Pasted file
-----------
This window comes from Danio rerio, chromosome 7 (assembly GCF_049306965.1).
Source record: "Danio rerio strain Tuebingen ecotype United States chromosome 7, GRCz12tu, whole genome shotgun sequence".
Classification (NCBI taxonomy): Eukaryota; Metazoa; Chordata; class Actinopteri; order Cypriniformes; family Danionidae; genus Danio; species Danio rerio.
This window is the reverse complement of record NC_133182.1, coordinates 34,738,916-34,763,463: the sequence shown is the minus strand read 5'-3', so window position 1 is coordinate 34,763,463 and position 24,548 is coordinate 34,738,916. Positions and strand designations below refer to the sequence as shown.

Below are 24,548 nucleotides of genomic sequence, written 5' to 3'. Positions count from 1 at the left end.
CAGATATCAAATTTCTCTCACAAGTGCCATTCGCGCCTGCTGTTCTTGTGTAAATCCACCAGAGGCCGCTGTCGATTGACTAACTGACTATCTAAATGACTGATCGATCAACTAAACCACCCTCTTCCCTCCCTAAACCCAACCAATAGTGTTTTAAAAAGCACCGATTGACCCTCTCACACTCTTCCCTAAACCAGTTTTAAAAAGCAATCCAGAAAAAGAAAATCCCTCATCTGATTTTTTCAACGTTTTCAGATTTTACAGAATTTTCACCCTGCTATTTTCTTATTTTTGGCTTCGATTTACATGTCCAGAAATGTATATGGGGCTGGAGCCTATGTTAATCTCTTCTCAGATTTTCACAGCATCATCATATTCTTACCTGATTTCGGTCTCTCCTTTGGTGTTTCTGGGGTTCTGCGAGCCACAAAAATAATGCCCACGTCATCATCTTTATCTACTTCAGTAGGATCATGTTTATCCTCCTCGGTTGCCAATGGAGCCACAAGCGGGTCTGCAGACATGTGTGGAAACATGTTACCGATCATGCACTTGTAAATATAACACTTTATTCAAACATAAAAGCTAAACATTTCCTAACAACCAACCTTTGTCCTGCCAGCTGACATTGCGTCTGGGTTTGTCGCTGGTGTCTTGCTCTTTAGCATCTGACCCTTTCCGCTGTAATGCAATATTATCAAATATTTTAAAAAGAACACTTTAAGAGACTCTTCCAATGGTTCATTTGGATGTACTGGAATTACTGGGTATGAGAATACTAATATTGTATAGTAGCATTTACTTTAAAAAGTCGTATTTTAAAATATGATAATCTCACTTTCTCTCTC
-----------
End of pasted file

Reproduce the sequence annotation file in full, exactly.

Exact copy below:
This window comes from Danio rerio, chromosome 7 (assembly GCF_049306965.1).
Source record: "Danio rerio strain Tuebingen ecotype United States chromosome 7, GRCz12tu, whole genome shotgun sequence".
Classification (NCBI taxonomy): Eukaryota; Metazoa; Chordata; class Actinopteri; order Cypriniformes; family Danionidae; genus Danio; species Danio rerio.
This window is the reverse complement of record NC_133182.1, coordinates 34,738,916-34,763,463: the sequence shown is the minus strand read 5'-3', so window position 1 is coordinate 34,763,463 and position 24,548 is coordinate 34,738,916. Positions and strand designations below refer to the sequence as shown.

Below are 24,548 nucleotides of genomic sequence, written 5' to 3'. Positions count from 1 at the left end.
CAGATATCAAATTTCTCTCACAAGTGCCATTCGCGCCTGCTGTTCTTGTGTAAATCCACCAGAGGCCGCTGTCGATTGACTAACTGACTATCTAAATGACTGATCGATCAACTAAACCACCCTCTTCCCTCCCTAAACCCAACCAATAGTGTTTTAAAAAGCACCGATTGACCCTCTCACACTCTTCCCTAAACCAGTTTTAAAAAGCAATCCAGAAAAAGAAAATCCCTCATCTGATTTTTTCAACGTTTTCAGATTTTACAGAATTTTCACCCTGCTATTTTCTTATTTTTGGCTTCGATTTACATGTCCAGAAATGTATATGGGGCTGGAGCCTATGTTAATCTCTTCTCAGATTTTCACAGCATCATCATATTCTTACCTGATTTCGGTCTCTCCTTTGGTGTTTCTGGGGTTCTGCGAGCCACAAAAATAATGCCCACGTCATCATCTTTATCTACTTCAGTAGGATCATGTTTATCCTCCTCGGTTGCCAATGGAGCCACAAGCGGGTCTGCAGACATGTGTGGAAACATGTTACCGATCATGCACTTGTAAATATAACACTTTATTCAAACATAAAAGCTAAACATTTCCTAACAACCAACCTTTGTCCTGCCAGCTGACATTGCGTCTGGGTTTGTCGCTGGTGTCTTGCTCTTTAGCATCTGACCCTTTCCGCTGTAATGCAATATTATCAAATATTTTAAAAAGAACACTTTAAGAGACTCTTCCAATGGTTCATTTGGATGTACTGGAATTACTGGGTATGAGAATACTAATATTGTATAGTAGCATTTACTTTAAAAAGTCGTATTTTAAAATATGATAATCTCACTTTCTCTCTC